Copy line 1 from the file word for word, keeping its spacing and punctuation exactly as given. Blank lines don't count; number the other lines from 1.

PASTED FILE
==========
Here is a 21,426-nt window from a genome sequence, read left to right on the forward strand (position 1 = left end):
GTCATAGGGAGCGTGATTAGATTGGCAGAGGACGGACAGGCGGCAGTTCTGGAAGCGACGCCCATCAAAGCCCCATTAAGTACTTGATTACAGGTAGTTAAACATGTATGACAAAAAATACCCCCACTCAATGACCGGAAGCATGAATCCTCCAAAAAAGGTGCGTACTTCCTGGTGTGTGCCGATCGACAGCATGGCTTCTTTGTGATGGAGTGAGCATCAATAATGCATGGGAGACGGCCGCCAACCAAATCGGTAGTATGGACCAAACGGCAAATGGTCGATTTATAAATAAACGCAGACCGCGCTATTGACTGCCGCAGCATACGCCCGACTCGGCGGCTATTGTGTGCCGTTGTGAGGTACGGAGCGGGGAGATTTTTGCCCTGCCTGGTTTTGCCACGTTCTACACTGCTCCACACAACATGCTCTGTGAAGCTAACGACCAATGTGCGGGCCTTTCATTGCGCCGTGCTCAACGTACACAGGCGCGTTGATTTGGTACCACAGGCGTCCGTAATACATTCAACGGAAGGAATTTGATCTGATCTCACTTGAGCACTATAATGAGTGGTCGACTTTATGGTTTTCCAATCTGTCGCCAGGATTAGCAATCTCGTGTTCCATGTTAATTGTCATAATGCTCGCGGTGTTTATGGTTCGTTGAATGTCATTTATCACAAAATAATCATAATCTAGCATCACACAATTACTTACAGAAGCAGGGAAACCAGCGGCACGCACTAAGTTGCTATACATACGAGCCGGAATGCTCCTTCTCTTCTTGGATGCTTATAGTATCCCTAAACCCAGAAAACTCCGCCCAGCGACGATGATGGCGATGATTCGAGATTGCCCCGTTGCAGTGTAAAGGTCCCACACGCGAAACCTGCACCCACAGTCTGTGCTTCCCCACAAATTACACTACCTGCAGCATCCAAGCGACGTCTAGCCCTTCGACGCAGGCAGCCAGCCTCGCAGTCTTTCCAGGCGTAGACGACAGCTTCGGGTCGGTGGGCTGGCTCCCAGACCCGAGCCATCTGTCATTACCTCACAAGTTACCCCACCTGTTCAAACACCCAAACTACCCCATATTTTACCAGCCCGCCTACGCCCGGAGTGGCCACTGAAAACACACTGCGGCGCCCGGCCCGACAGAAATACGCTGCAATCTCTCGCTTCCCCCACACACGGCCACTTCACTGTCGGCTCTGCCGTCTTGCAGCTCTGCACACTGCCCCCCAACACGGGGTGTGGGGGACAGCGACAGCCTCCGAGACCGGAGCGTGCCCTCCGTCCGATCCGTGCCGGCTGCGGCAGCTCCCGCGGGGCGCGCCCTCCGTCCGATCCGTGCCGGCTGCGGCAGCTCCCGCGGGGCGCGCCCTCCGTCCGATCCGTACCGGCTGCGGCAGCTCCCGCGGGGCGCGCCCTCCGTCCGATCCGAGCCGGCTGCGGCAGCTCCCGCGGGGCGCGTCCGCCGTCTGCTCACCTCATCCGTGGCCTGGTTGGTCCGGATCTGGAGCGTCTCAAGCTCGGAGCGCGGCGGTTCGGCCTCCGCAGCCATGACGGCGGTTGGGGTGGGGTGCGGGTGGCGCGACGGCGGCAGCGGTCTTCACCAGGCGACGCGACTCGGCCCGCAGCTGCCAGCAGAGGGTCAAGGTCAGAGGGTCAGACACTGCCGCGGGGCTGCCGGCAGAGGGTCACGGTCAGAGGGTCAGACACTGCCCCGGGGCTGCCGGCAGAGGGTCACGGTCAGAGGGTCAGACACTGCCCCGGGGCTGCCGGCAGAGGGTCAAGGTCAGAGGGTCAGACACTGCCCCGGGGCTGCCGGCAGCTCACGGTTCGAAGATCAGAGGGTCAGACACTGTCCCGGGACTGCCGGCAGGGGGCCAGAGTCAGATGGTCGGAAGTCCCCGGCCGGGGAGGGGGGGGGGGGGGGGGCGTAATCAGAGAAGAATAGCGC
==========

Here is a 21,426-nt window from a genome sequence, read left to right on the forward strand (position 1 = left end):